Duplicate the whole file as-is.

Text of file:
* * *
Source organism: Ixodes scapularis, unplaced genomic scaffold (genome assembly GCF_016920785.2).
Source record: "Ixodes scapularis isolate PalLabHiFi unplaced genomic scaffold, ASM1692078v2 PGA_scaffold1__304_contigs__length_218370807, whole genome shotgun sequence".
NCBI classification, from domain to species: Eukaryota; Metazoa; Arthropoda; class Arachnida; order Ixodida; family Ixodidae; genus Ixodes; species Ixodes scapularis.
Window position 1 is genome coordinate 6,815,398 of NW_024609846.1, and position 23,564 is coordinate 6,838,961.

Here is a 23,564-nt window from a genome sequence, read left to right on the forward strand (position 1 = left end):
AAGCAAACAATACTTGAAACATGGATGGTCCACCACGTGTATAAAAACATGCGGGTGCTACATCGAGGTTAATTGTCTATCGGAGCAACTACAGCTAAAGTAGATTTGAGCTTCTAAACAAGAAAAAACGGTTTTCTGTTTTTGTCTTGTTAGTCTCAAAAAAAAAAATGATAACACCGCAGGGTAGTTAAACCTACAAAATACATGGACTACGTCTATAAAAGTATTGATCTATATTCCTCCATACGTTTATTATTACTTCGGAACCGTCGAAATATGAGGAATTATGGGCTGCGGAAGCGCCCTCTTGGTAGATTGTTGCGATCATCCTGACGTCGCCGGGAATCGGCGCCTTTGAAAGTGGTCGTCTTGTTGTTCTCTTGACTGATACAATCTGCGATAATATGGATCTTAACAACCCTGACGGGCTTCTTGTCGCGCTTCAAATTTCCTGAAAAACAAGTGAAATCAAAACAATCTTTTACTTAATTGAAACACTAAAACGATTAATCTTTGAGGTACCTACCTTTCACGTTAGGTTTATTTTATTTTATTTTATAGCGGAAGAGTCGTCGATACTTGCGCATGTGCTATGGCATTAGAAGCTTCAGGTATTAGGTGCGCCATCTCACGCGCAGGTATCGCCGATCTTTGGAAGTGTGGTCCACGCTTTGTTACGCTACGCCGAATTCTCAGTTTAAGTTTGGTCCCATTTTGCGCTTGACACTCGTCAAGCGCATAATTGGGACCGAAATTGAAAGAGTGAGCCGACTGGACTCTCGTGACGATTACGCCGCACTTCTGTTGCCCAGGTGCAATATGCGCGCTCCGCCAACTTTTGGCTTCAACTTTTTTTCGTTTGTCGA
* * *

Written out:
Source organism: Ixodes scapularis, unplaced genomic scaffold (genome assembly GCF_016920785.2).
Source record: "Ixodes scapularis isolate PalLabHiFi unplaced genomic scaffold, ASM1692078v2 PGA_scaffold1__304_contigs__length_218370807, whole genome shotgun sequence".
NCBI classification, from domain to species: Eukaryota; Metazoa; Arthropoda; class Arachnida; order Ixodida; family Ixodidae; genus Ixodes; species Ixodes scapularis.
Window position 1 is genome coordinate 6,815,398 of NW_024609846.1, and position 23,564 is coordinate 6,838,961.

Here is a 23,564-nt window from a genome sequence, read left to right on the forward strand (position 1 = left end):
AAGCAAACAATACTTGAAACATGGATGGTCCACCACGTGTATAAAAACATGCGGGTGCTACATCGAGGTTAATTGTCTATCGGAGCAACTACAGCTAAAGTAGATTTGAGCTTCTAAACAAGAAAAAACGGTTTTCTGTTTTTGTCTTGTTAGTCTCAAAAAAAAAAATGATAACACCGCAGGGTAGTTAAACCTACAAAATACATGGACTACGTCTATAAAAGTATTGATCTATATTCCTCCATACGTTTATTATTACTTCGGAACCGTCGAAATATGAGGAATTATGGGCTGCGGAAGCGCCCTCTTGGTAGATTGTTGCGATCATCCTGACGTCGCCGGGAATCGGCGCCTTTGAAAGTGGTCGTCTTGTTGTTCTCTTGACTGATACAATCTGCGATAATATGGATCTTAACAACCCTGACGGGCTTCTTGTCGCGCTTCAAATTTCCTGAAAAACAAGTGAAATCAAAACAATCTTTTACTTAATTGAAACACTAAAACGATTAATCTTTGAGGTACCTACCTTTCACGTTAGGTTTATTTTATTTTATTTTATAGCGGAAGAGTCGTCGATACTTGCGCATGTGCTATGGCATTAGAAGCTTCAGGTATTAGGTGCGCCATCTCACGCGCAGGTATCGCCGATCTTTGGAAGTGTGGTCCACGCTTTGTTACGCTACGCCGAATTCTCAGTTTAAGTTTGGTCCCATTTTGCGCTTGACACTCGTCAAGCGCATAATTGGGACCGAAATTGAAAGAGTGAGCCGACTGGACTCTCGTGACGATTACGCCGCACTTCTGTTGCCCAGGTGCAATATGCGCGCTCCGCCAACTTTTGGCTTCAACTTTTTTTCGTTTGTCGA